"We try to include lessons from the 4hww in our holistic approach to homeschooling. I'm trying to raise creators and owners, not worker bees. Plus, the concept of maintaining 'margin' is very important - we teach our kids that work will expand to fill whatever timespace it is given - therefore it's important to compress timeframes by setting deadlines, even in their daily schooling. As such, they usually try to finish with school by lunch time, which gives them lots of time to pursue other activities and just be kids..."

"We use a computerized curriculum called 'Switched on Schoolhouse.' Quite possibly the worst written code on the planet, but it works once you invest about 100 hours on the phone with tech support. I wish there were another computerized curriculum that would work for us, but so far we haven't found one.

We went to the computerized model after my wife realized she was spending 4+ hours per day correcting papers. Now it's much less of her time - automate, delegate, eliminate!"

Follow this link to learn more about The 4-Hour Workweek.

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Kitty said...

Very smart approach to the day...:) And it is great to see you so much happier! I hope your new little one is blossoming as well as your others and keep up the great work! I love reading your blog and you have helped me so much. We are a workbox family, and about 6 of them are filled, and not every night...:) And if we don't get to them, they just stay there and we will work tomorrow. Life is too short, and I know my children are thriving...:) Great job!

Tiffany @ Eat at Home said...

I really like the ideas in this post. I've heard of that book before, but thought it was just a get rich quick scheme thing. Now I want to read it! I like the idea of applying the principles to homeschooling.

Carletta said...

Kitty, I think your use of workboxes is a great example of how we can take ideas that are shared and tailor them to our needs rather than feeling burdened by them.

Tiffany, 4HWW does have some get rich quick type stuff in it, but there are lots of great nuggets in there about wise time management - far more than I've had time to share.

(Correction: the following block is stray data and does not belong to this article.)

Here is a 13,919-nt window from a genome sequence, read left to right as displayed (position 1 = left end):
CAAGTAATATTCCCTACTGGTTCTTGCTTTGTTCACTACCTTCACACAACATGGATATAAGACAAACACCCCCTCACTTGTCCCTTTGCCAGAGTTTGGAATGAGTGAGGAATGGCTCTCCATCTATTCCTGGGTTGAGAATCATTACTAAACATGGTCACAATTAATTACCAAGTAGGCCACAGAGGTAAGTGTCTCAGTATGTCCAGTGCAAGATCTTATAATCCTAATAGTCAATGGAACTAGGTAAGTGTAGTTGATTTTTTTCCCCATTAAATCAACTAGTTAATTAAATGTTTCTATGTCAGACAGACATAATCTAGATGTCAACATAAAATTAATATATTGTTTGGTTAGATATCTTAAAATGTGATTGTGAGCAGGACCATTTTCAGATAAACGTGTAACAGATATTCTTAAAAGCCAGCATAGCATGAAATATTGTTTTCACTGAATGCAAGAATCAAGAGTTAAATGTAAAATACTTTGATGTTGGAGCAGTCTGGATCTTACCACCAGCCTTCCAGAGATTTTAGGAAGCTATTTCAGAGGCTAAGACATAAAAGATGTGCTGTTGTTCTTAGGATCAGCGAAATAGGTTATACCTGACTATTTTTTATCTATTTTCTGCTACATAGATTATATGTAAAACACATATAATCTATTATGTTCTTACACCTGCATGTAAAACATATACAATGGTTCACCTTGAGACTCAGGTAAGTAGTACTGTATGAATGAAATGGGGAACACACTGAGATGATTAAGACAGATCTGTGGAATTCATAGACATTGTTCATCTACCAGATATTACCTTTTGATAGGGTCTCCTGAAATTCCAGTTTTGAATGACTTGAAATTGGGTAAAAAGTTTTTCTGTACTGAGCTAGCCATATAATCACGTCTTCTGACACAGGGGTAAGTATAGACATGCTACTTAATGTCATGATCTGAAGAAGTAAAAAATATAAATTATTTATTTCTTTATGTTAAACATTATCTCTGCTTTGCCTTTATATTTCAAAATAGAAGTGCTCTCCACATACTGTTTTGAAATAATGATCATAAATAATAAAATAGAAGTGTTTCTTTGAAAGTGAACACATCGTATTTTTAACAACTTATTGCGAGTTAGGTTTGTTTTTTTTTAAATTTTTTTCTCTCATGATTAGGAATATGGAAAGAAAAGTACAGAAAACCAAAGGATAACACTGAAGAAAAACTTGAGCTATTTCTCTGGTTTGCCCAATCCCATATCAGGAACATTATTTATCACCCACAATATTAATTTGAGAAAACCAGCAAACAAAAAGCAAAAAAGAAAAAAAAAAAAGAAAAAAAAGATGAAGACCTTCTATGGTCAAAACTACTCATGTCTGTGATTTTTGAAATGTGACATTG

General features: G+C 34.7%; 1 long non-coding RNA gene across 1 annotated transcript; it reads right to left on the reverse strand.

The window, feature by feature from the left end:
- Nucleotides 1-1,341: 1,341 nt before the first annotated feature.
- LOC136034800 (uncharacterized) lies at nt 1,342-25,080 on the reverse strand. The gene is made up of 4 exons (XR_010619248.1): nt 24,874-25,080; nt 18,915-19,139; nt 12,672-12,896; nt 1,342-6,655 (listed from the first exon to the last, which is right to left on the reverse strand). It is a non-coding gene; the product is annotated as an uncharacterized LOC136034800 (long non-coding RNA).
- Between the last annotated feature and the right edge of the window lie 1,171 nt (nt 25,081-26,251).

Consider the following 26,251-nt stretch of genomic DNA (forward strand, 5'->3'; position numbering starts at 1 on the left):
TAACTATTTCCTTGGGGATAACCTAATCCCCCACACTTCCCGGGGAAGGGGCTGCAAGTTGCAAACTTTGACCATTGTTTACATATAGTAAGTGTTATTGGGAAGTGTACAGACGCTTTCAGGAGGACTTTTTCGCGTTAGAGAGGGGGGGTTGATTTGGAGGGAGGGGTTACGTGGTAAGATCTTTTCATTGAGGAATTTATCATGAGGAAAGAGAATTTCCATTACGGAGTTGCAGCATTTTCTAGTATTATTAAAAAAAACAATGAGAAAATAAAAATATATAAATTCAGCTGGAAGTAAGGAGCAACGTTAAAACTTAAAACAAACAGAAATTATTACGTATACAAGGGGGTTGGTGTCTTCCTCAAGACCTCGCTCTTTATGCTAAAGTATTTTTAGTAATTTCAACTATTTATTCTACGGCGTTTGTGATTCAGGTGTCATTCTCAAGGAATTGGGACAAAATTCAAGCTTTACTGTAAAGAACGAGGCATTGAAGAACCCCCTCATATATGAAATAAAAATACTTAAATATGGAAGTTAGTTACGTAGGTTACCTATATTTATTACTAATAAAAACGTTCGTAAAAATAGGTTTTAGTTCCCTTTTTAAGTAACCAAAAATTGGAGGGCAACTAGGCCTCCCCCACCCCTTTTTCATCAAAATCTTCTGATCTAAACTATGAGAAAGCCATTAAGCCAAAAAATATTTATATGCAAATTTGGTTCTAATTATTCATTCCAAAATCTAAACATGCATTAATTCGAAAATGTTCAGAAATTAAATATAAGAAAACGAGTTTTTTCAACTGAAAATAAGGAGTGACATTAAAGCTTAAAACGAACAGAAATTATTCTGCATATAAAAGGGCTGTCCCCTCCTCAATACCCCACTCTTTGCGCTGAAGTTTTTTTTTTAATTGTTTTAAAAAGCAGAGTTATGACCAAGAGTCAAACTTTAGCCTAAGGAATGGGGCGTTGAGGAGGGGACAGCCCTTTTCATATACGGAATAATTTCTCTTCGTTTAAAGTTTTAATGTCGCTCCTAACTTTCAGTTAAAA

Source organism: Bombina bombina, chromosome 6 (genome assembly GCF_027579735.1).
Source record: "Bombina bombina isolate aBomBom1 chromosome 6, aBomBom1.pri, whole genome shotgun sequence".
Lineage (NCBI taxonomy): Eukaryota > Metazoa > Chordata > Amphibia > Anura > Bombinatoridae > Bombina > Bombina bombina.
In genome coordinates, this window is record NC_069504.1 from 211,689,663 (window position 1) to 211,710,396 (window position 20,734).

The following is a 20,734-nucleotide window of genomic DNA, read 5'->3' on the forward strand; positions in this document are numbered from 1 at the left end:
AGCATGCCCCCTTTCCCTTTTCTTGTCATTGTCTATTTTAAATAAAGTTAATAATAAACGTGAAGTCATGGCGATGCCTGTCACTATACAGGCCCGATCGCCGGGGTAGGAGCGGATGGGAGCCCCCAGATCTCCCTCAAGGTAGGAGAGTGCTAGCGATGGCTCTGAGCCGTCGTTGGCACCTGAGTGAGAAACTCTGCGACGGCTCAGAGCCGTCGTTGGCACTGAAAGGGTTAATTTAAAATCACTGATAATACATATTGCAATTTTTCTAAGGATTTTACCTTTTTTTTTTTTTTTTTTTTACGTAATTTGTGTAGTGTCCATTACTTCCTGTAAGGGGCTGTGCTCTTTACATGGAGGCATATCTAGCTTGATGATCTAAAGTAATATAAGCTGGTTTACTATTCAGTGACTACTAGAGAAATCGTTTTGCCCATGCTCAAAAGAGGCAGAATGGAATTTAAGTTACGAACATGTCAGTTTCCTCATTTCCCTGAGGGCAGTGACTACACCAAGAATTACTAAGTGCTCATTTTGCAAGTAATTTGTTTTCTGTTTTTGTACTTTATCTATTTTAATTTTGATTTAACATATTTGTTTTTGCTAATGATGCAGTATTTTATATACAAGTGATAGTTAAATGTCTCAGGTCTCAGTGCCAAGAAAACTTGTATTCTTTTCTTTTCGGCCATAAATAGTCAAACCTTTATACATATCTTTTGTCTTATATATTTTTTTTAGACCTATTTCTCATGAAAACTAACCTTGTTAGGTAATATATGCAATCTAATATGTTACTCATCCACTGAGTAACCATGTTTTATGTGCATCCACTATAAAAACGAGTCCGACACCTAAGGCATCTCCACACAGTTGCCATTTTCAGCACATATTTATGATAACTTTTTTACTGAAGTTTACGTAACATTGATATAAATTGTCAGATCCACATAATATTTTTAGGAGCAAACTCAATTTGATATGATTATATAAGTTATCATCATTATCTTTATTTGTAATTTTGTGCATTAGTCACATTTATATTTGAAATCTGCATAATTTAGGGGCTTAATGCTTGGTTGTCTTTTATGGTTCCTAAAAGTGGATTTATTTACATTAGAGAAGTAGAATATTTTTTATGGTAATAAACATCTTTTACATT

Brandi said...

I really liked this post! I am interested in checking out the 4 Hour Work Week from my library but I think your application of the "nuggets" you found as a hsing mom is of the greatest value! I have implemented several of the same things over time as we have added children to our family. Thanks again! I, too , find your blog posts helpful for myself and for passing along to new HS moms.

Sarah said...

Carletta, I can relate to what you're saying. I am 20 weeks prego with my fourth (oldest just turned 5 this month) and I simply cannot do all that I come across. I have to be choosy.

One thing I have recently decided to blanketly say no to is attending "second showers," (i.e. when a friend has a second, third, etc. baby) and I may let that carry over to first showers at some point, if what it would mean is that our weekend is less family time and more "doing stuff." I have a long way to go in the area of prioritizing, but I am pretty tenacious about protecting my family's evenings and weekends. If it means we'll be going our separate ways (and that doing so would not be helpful), I'll usually say no to it.

Thank you for the much-needed challenge to do less, not more. It seems we are bombarded with the do-it-all idea, and it's refreshing to hear someone who doesn't do it all, and doesn't even think it's good!

Love your posts!!!

Pamela said...

Your post is very timely for me- I have been reading the 4hww as well, and it really has me thinking about how I spend my time. I tend to lean towards Funschooling anyway, but it's amazing how many things we can throw into our days that don't really benefit us, nor do we enjoy without even trying. It definitely has altered my mind set to thinking about how I can eliminate things to enjoy our homeschooling even more. Thanks for sharing.

Laughing Lioness said...

Great post. I just started the 4 hww.

Carolee said...

Loved your post.

This is my 1st year "officially" homeschooling- I think we parents homeschool all the time.

We are relaxed/eclectic and I feel terrible for the HS kids that have to sit 6 hrs. a day doing paperwork that is so like school.

I feel kids learn much better hands on, doing things how they learn best, which is usually not a full day of busywork!

I will have to read that book- I do too much myself.

Rachel said...

Thank you! I make money off my blog it so I don't want to stop working on it, but I think my family is suffering from it, and technology in general! I am going to try to limit my email/twitter and set a timer for myself and see how that works this week. Thanks!

Best Homeschool Buys said...

You really hit home with this post. I have a homeschool website, too, and I also find it hard to find time to take care of all the family responsibilities, homeschooling, and have a small business. I especially like your suggestions of not going to meetings and cutting yourself off from news. I'm not sure that is possible for the long haul, but it certainly can help a person stay focused on getting a lot accomplished in a short time.

Jennifer said...

Wow, I'm very impressed!!! I need to start doing this myself. I have 5 children that I homeschool, plus I work at I have to clean the house...and do the isn't easy, but I usually do OK, even though many things get put off a little longer than they should.

Kelly said...

I really need to follow some of these principles!

Kristine said...

A few people commented that they make money off of blogs. I've been thinking of doing some blogging but I didn't realize a person could make money off of it. How does that work?